Good Strategy/Bad Strategy differs from the pack of advice-giving books on business strategy in that it gets to the root of the issues of identifying what are good strategies and bad strategies and giving the readers the tools to form the former. According Rumelt, a good strategy is one that is implemented as a response to obstacles that stand in the way of your organization and achieving some sort of goal. As the book reveals, many organizations get bogged down with misleading thoughts on what a strategy, and more so what a good strategy is. They often mistake financial goals with a strategy or implement faulty policies that are motivated by those common buzzwords heard across the business world. Good strategy building, however, is driven by insight and focused toward being a response to a specific area.

Another aspect of good strategy building is that the process and ideas behind it are applicable across the board, not just for a growing business. Be it governments (as with the politician example above), schools, nonprofits, churches, etc. To demonstrate this, Rumelt uses examples that range from recent wars (Afghanistan and Iraq), major corporations like Apple and Walmart, to small, local businesses.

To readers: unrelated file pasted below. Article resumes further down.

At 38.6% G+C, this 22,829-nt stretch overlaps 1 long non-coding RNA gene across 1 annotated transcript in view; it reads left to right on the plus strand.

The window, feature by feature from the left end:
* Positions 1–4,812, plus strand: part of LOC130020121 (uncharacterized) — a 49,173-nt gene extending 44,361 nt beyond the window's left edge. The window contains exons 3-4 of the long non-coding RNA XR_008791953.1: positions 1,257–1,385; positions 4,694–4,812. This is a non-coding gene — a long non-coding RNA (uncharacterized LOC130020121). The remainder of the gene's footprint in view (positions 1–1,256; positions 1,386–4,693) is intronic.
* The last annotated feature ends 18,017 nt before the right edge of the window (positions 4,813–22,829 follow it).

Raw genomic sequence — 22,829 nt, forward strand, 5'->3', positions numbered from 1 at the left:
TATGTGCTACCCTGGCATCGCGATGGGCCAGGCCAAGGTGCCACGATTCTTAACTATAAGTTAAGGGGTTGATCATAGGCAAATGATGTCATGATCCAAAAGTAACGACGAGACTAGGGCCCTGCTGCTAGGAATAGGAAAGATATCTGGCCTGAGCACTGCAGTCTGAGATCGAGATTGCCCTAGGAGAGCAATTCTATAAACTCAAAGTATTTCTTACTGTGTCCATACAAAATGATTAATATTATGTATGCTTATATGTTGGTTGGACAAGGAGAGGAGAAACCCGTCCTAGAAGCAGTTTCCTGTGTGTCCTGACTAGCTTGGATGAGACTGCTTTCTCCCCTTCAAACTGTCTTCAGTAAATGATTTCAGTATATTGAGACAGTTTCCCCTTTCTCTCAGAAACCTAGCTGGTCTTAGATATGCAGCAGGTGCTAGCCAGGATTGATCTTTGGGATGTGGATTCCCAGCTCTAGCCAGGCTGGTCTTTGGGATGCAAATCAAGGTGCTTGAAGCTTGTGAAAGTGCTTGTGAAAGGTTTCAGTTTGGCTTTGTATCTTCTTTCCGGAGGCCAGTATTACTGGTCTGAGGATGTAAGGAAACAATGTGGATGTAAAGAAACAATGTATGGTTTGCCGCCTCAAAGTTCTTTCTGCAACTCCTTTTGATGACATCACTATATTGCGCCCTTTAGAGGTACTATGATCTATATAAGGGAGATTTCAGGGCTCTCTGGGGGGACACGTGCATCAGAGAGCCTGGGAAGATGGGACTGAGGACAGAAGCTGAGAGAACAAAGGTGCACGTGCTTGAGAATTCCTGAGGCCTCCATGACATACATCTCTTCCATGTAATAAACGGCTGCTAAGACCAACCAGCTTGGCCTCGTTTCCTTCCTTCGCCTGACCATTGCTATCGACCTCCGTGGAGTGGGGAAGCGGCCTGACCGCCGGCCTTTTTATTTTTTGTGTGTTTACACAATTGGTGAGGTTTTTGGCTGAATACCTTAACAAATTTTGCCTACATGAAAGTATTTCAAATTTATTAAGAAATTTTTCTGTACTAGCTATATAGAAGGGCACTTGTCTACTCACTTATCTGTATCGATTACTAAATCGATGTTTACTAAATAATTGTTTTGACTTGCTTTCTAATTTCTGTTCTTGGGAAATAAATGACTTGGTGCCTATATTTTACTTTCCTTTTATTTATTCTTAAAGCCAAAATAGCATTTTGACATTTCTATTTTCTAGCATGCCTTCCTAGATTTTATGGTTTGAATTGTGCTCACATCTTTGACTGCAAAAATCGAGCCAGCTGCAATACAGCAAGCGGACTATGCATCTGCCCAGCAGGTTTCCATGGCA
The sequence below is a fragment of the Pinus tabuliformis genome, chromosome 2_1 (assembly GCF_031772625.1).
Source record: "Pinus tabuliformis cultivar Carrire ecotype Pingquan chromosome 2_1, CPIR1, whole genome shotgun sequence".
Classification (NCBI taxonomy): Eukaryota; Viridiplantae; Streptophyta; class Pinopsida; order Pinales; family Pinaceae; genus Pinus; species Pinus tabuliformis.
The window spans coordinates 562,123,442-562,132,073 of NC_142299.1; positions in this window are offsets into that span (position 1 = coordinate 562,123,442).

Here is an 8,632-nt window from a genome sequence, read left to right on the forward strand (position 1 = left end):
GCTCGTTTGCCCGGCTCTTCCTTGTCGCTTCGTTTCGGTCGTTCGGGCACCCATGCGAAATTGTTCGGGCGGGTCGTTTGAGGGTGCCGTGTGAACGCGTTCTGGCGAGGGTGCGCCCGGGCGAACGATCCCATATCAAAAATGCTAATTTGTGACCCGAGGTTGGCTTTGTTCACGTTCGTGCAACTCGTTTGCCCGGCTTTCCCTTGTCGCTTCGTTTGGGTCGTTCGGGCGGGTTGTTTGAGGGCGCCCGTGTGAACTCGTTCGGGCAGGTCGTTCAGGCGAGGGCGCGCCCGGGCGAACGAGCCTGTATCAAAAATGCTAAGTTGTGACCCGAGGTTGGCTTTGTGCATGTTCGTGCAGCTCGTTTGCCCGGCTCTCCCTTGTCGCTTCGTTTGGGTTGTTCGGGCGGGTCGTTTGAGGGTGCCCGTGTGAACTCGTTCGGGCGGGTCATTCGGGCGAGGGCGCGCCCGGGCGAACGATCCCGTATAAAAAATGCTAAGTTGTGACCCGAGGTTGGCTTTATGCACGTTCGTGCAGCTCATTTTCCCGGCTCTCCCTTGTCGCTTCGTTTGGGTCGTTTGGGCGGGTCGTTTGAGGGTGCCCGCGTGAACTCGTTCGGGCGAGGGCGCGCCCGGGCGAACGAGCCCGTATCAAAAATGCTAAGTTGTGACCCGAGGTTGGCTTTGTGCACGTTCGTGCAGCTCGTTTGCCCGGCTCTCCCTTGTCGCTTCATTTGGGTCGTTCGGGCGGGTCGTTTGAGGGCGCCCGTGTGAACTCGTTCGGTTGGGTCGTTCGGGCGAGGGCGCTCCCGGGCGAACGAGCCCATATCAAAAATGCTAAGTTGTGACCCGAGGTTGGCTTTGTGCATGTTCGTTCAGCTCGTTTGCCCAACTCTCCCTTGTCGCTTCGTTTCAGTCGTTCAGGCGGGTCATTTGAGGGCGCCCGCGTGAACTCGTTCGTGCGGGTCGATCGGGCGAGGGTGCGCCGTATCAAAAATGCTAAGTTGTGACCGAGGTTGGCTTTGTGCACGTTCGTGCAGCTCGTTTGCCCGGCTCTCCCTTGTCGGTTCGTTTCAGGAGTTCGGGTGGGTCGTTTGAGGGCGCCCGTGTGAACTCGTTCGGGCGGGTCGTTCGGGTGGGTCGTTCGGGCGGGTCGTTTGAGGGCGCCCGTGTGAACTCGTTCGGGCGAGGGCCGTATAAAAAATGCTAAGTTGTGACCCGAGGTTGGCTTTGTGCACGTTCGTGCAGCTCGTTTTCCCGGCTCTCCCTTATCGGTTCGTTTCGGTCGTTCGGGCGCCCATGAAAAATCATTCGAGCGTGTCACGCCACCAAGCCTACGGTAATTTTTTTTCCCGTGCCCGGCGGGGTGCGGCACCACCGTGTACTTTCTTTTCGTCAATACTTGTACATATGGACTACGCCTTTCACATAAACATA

Richard Rumelt is the Harry and Elsa Kunin Chair in Business and Society at UCLA’s Anderson School of Management. With a background in electrical engineer, followed by a time working for NASA’s Jet Propulsion Lab which oversees much of the United States outer space activities, Rumelt has focused his research on corporate and business strategy.

Below you can Professor Richard Rumelt discuss Good Strategy/Bad Strategy at the London School of Economics and Political Science:

Give and Take: A Revolutionary Approach to Success

In business, how does one create more value for themselves and for society as a whole? In Give and Take: A Revolutionary Approach to Success, Adam Grant argues that there are 3 kinds of people in the workplace and one of adam-grant-give-and-takethose types is the one bound to readily find more success down the line. If the name Adam Grant sounds familiar, it’s because this isn’t the first time this blog has mentioned him. Just some weeks ago, we covered some of his recommendations for your 2015 fall reading list. Adam happens to be the youngest tenured professor (at 34) at The Wharton School of the University of Pennsylvania, one of America’s finest business schools.

Adam Grant’s cutting edge research, which has given him a lot of notoriety aside from also being Wharton’s highest rated professor, covers success, motivation, and other social behaviors as they relate to economics and the workplace. In Give and Take, Grant dives into 3 types of personalities in the workplace and how they relate to success, which is increasingly dependent on how we interact with others – not just on skills or experience.

The three types of people that Grant points out are: